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United States Department of Agriculture

Agricultural Research Service

Title: Implementation of Garlic Cryopreservation Techniques in the National Plant Germplasm System

Authors
item Ellis, David
item Skogerboe, Dianne
item Andre, Christina
item Hellier, Barbara
item Volk, Gayle

Submitted to: CryoLetters
Publication Type: Peer Reviewed Journal
Publication Acceptance Date: April 18, 2006
Publication Date: April 30, 2006
Citation: Ellis, D.D., D. Skogerboe, C. Andre, B. Hellier and G.M. Volk. 2006. Implementation of garlic cryopreservation techniques in the National Plant Germplasm System. CryoLetters 27:99-106.

Interpretive Summary: Cryopreservation in liquid nitrogen is used to preserve plant tissue for 100’s of years. It is therefore of value for the preservation of valuable germplasm which cannot be stored by conventional means as seed. Any crop which is vegetatively (clonally) propagated, like garlic, falls into this category as reproduction by seed does not yield a true-to-type plant. In garlic this is further compounded by the fact that many garlic accessions do not produce seed and do not store well as bulbs. Yearly grow-outs of this garlic is required to maintain the clone. Cryopreserving garlic could save the crop if a disease, insect or some other stress destroyed the field crop in a particular year. Cryopreservation of garlic has been reported and two main methods appeared successful. To initiate a program for the cryopreservation of many garlic genotypes, we compared the two methods. Results from this study confirmed that there was genotype-specificity in the response to the method, with one method working on some genotypes and the other on other genotypes. The conclusion from these data are that for the large-scale cryopreservation of multiple garlic genotypes, it is recommended that both methods be used on all accessions simultaneously.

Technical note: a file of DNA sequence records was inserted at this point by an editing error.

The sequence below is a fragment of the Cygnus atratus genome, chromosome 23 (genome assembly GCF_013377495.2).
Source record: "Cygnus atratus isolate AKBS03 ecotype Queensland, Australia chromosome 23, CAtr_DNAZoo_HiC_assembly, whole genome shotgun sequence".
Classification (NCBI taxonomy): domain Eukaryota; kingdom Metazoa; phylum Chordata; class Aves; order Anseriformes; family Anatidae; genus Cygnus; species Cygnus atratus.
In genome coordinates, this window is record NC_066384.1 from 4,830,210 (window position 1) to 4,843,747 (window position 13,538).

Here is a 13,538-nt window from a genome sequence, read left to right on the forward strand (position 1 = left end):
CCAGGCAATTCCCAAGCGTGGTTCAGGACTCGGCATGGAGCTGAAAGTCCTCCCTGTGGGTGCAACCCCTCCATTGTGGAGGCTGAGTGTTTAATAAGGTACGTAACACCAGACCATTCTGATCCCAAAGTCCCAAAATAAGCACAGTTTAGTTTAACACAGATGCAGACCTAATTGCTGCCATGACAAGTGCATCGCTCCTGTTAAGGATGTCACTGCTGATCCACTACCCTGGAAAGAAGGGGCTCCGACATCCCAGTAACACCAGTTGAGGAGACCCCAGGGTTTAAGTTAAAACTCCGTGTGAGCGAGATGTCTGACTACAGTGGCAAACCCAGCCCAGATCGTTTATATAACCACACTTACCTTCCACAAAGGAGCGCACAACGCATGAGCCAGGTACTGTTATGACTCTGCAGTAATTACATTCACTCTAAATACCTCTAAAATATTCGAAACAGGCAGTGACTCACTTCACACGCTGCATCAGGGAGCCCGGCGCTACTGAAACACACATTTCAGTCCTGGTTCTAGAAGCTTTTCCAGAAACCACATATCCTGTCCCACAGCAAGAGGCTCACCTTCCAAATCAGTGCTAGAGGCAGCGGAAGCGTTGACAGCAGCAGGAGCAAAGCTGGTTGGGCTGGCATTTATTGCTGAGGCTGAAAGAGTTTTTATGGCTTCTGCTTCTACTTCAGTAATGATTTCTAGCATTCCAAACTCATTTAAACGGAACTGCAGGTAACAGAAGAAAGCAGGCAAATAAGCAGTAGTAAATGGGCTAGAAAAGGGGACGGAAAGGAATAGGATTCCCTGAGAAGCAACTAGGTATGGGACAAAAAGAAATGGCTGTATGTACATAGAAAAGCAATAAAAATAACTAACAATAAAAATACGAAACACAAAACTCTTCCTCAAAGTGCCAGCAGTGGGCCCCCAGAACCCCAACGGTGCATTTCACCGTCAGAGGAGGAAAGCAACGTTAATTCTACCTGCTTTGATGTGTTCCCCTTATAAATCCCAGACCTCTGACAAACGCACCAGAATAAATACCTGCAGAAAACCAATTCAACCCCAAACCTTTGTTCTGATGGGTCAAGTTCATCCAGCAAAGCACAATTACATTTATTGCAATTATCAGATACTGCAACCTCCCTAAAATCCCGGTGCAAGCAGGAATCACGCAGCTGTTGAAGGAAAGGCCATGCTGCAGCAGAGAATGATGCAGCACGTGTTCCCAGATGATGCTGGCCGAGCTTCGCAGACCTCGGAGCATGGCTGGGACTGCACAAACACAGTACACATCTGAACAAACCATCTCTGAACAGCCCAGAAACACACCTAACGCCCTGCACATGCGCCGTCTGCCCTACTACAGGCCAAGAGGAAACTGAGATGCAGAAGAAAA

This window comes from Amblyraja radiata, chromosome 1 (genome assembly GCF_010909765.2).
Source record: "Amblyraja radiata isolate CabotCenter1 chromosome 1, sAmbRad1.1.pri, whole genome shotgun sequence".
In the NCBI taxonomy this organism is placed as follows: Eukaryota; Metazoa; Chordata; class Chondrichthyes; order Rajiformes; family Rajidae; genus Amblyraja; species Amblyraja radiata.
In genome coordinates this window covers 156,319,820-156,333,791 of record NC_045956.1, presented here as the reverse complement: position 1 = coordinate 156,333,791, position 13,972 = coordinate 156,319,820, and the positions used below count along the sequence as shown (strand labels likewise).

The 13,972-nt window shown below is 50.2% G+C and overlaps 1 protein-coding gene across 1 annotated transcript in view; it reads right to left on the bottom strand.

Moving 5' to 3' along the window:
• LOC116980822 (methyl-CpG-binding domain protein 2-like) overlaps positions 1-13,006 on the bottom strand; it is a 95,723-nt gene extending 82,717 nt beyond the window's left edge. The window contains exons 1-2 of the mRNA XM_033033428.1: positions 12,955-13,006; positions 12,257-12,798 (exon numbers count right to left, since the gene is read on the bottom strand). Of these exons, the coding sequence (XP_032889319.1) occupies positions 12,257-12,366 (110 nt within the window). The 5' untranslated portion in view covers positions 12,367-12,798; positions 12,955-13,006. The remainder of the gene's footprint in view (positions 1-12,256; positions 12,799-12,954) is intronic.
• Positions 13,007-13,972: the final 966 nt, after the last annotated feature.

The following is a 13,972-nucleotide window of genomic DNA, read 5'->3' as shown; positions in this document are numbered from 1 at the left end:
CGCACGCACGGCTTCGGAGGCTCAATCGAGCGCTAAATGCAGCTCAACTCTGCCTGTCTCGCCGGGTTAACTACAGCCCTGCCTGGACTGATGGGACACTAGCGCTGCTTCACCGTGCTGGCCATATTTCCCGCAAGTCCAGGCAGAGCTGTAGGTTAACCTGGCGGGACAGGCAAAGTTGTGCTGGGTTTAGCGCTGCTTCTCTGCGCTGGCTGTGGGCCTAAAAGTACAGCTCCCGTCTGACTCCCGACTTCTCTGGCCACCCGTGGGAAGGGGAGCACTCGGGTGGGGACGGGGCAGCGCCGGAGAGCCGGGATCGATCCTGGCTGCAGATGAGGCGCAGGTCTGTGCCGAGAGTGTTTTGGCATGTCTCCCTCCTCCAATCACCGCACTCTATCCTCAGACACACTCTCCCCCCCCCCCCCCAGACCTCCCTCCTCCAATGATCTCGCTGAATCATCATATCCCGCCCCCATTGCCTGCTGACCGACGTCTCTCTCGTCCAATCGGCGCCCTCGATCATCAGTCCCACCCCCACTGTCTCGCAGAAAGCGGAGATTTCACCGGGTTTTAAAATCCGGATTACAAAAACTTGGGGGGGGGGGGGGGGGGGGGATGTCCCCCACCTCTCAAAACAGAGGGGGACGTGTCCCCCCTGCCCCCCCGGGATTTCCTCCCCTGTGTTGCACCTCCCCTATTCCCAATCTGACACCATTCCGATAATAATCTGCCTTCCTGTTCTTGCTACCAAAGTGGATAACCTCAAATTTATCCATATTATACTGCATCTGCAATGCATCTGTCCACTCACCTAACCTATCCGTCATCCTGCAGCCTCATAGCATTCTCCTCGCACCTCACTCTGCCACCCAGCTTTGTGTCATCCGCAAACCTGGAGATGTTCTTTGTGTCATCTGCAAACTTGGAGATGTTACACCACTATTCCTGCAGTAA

Technical Abstract: Cryopreservation in liquid nitrogen is used to preserve plant tissue for 100’s of years. It is therefore of value for the preservation of valuable germplasm which cannot be stored by conventional means as seed. Any crop which is vegetatively (clonally) propagated, like garlic, falls into this category as reproduction by seed does not yield a true-to-type plant. In garlic this is further compounded by the fact that many garlic accessions do not produce seed and do not store well as bulbs. Yearly grow-outs of this garlic is required to maintain the clone. Cryopreserving garlic could save the crop if a disease, insect or some other stress destroyed the field crop in a particular year. Cryopreservation of garlic has been reported and two main methods appeared successful. To initiate a program for the cryopreservation of many garlic genotypes, we compared the two methods. Results from this study confirmed that there was genotype-specificity in the response to the method, with one method working on some genotypes and the other on other genotypes. The conclusion from these data are that for the large-scale cryopreservation of multiple garlic genotypes, it is recommended that both methods be used on all accessions simultaneously.

Last Modified: 4/19/2014
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